Interocean exchanges and the spreading of Antarctic Intermediate Water south of Africa

Type Article
Date 2012-10
Language English
Author(s) Rusciano Emanuela1, Speich Sabrina2, Ollitrault Michel1
Affiliation(s) 1 : IFREMER, Ctr Brest, CNRS IRD UBO, Lab Phys Oceans, F-29280 Plouzane, France.
2 : CNRS IFREMER IRD UBO, UBO UFR Sci & Tech, Lab Phys Oceans, Brest, France.
Source Journal Of Geophysical Research-oceans (0148-0227) (Amer Geophysical Union), 2012-10 , Vol. 117 , N. C10010 , P. 1-21
DOI 10.1029/2012JC008266
WOS© Times Cited 15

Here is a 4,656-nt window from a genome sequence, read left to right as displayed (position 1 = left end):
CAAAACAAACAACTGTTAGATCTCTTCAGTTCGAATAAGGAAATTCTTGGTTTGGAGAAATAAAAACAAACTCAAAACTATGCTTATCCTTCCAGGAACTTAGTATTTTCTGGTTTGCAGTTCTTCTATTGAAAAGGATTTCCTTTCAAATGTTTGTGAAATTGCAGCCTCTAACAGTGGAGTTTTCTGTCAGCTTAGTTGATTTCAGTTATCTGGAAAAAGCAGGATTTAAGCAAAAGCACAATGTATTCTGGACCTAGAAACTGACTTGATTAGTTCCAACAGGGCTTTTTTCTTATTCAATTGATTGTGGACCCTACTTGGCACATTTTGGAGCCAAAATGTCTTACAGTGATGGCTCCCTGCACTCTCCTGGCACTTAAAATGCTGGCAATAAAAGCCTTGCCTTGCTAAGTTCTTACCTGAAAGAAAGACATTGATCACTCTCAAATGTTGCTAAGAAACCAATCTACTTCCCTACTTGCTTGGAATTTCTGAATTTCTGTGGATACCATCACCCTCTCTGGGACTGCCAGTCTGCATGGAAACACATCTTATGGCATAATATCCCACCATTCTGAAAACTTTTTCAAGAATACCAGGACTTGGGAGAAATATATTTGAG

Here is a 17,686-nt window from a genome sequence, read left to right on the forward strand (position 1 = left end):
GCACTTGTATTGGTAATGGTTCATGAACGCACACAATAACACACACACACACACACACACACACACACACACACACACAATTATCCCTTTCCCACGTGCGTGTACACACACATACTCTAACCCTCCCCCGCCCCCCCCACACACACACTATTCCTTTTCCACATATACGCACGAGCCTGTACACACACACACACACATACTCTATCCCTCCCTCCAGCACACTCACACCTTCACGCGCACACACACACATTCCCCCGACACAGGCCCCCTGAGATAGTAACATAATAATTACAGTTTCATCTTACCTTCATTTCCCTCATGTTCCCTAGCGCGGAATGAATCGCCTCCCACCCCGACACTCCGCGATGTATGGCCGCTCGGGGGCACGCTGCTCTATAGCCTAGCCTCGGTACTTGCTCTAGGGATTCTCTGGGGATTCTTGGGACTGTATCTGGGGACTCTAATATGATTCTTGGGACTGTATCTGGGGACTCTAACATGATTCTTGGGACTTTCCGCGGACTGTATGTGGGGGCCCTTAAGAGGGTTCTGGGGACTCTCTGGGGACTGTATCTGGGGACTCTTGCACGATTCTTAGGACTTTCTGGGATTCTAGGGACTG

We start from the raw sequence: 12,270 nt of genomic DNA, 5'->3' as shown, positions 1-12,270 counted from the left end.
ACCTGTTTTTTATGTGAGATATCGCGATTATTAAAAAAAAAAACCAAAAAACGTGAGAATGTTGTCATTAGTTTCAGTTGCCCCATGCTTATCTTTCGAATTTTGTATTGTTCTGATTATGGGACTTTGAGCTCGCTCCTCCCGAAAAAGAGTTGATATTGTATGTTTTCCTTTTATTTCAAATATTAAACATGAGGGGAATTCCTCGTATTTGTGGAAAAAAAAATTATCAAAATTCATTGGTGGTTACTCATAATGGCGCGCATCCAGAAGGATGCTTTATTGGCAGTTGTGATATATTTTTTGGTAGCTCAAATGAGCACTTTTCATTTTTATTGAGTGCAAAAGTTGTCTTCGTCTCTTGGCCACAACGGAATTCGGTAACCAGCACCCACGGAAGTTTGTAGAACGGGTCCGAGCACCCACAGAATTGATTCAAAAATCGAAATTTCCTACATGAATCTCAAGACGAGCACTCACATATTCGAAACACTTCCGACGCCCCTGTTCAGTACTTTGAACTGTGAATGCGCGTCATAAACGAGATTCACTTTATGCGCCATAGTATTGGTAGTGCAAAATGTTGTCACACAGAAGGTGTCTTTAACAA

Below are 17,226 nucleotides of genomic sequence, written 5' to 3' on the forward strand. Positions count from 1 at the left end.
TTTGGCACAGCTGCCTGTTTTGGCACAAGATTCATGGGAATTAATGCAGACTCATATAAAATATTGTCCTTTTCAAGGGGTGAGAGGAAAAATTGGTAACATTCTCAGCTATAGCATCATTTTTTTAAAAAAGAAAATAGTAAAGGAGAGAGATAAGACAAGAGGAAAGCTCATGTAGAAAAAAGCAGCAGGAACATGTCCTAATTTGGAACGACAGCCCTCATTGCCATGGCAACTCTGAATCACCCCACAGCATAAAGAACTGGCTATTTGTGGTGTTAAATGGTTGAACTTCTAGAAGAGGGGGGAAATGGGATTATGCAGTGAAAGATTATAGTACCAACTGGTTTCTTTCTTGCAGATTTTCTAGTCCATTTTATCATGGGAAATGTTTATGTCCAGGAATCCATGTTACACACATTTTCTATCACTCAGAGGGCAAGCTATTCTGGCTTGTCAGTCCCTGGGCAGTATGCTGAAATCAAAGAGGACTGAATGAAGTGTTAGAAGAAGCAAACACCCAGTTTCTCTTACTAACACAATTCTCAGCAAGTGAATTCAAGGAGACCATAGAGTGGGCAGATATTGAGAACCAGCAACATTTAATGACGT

Abstract Argo hydrographic profiles collected from 2004 to 2011 in the southeast Atlantic sector of the Southern Ocean are used in combination with hydrographic transects to describe the characteristics of Antarctic Intermediate Water (AAIW) in the region. Making use of the recently developed ANDRO velocity data set, we estimate the evolution of the dynamical properties of different AAIW varieties along their pathways within the isoneutral layer (27.1 < gamma(n) < 27.6). Three different regional varieties of intermediate water converge in the southeast Atlantic: Atlantic AAIW (A-AAIW, characterized by S <= 34.2), Indian AAIW (I-AAIW, S >= 34.3), and a previously unknown variety that we named Indo-Atlantic intermediate water (IA-AAIW, 34.2 < S < 34.3). South of Africa, the I-AAIW flowing within the Agulhas Current separates into two branches. One branch retroflects following the Agulhas Return Current (13.4 Sv) and proceeds back to the Indian Ocean. The other one separates from the Agulhas Current, and flows into the southeast Atlantic via the Cape Basin within mesoscale eddies (13.5 Sv). A-AAIW enters the domain between the Subtropical Front and the Subantarctic Front (36 Sv). Part of this water (28 Sv) flows eastward into the Indian Ocean, while 10 Sv are injected into the Cape Basin and mix with I-AAIW giving rise to the new IA-AAIW variety. The latter separates into two branches, both transporting 7.4 Sv. One flows northwestward and subducts along the Northern Subtropical Front, while the other moves eastward to contribute a sizable volume of fresh and oxygenated water to the Indian Ocean.
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